Black box of ill-fated Air India flight IX-1344 recovered
Air India’s black box flight IX-1344 which crashed in Kerala killing at least 18 people has been retrieved, said Saturday the Indian Aviation Minister. The plane transporting 190 passengers plunged on Friday night amid poor weather and broke in two, damaging passenger numbers.
On a special flight from Dubai to carry back Indians trapped by the coronavirus pandemic, the Boeing 737 overshot the runway at Kozhikode in the state of Kerala, fell down an embankment and broke down. “Gas had spilled out and it was a blessing the plane didn’t catch Fire Rescue, the loss might have been even greater,” said one senior scene rescue official.
Aviation minister Hardeep Singh Puri visited the site on Saturday, revealing that the flight data and voice recorders for the cockpit had been identified to further ascertain the cause of the accident. The Bureau of Inquiry into Aircraft Crash was undertaking the review, he added. Kozhikode is considered a tricky airport, because at one end it has a table-top runway with a steep drop.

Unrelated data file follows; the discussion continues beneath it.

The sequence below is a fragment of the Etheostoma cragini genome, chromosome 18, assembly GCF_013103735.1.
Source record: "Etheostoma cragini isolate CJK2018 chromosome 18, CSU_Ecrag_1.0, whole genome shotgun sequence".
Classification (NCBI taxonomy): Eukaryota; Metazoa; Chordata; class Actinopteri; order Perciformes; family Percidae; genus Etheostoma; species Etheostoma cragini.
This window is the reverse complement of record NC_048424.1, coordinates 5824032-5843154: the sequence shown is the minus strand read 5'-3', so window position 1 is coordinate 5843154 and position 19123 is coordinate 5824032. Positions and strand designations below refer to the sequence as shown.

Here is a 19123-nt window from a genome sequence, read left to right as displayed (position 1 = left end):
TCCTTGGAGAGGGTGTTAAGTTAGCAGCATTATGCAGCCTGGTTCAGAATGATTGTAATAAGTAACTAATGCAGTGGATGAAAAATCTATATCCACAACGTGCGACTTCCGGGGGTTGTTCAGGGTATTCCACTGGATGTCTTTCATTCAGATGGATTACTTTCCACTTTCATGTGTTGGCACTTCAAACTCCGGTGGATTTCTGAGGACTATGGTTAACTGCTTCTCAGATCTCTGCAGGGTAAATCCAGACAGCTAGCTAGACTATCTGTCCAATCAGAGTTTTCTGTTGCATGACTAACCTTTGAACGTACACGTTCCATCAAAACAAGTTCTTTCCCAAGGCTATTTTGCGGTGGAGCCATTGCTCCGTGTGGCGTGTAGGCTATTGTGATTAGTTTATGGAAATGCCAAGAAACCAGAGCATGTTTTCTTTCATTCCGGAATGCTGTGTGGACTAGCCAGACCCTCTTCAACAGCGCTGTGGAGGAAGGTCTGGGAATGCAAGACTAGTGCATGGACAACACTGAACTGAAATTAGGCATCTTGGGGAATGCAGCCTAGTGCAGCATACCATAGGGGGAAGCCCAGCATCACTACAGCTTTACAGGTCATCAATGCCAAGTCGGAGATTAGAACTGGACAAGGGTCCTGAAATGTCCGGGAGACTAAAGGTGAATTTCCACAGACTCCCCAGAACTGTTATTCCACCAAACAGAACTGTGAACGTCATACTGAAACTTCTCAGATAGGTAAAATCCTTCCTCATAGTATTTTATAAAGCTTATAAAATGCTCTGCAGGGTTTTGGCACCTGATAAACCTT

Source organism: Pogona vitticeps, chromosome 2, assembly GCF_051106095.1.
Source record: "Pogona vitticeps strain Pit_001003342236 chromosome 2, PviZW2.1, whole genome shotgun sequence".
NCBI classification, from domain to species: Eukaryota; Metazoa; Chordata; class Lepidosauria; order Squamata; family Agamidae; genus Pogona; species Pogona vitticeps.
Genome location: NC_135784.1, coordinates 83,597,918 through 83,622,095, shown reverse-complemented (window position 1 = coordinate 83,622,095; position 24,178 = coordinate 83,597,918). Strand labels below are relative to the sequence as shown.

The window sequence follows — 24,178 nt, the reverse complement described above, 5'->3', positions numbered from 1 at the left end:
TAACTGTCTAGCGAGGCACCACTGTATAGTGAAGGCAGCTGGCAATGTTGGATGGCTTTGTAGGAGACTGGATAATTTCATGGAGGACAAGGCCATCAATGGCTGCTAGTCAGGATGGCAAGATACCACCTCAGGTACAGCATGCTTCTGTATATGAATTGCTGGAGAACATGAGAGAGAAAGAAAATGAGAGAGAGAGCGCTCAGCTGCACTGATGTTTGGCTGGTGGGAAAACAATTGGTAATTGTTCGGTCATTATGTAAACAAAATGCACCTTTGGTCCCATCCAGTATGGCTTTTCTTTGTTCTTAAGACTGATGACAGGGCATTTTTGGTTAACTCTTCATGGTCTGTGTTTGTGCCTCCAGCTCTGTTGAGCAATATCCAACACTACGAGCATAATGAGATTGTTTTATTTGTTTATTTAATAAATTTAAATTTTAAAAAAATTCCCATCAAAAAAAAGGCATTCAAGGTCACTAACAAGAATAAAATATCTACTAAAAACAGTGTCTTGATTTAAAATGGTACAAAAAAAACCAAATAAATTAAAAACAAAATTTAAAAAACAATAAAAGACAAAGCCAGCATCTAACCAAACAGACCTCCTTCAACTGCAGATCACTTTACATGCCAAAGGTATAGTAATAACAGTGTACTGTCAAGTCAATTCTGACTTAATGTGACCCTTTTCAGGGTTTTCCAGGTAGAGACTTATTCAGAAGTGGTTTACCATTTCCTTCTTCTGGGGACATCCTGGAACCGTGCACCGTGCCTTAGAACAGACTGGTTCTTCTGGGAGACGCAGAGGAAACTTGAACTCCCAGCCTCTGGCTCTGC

Over recent days, Kerala has been struck by extreme flooding and heavy rains had dropped at Kozhikode for many hours, when the plane landed. Puri placed the new death toll at 18, while officials said there were 22 patients in hospital in serious condition. The deaths involved both pilots and four babies. Passenger Renjith Panangad, 34, recalled the plane hitting the ground and everything afterwards.
“The ambulance door opened after the accident, and I somehow pulled myself out,” he told AFP from a hospital bed in Kozhikode. “The front of the plane was missing — everything’s gone absolutely. I don’t know how I managed everything, so I’m thankful. I’m shook now.” The effect was so severe that the Boeing 737 ‘s nose ended about 20 meters (yards) from the back half of the plane.
“What we could hear were cries all over. People everywhere were covered in blood, some had bruises, some were unconscious,” said local resident Fazal Puthiyakath, who was one of the first to be on stage.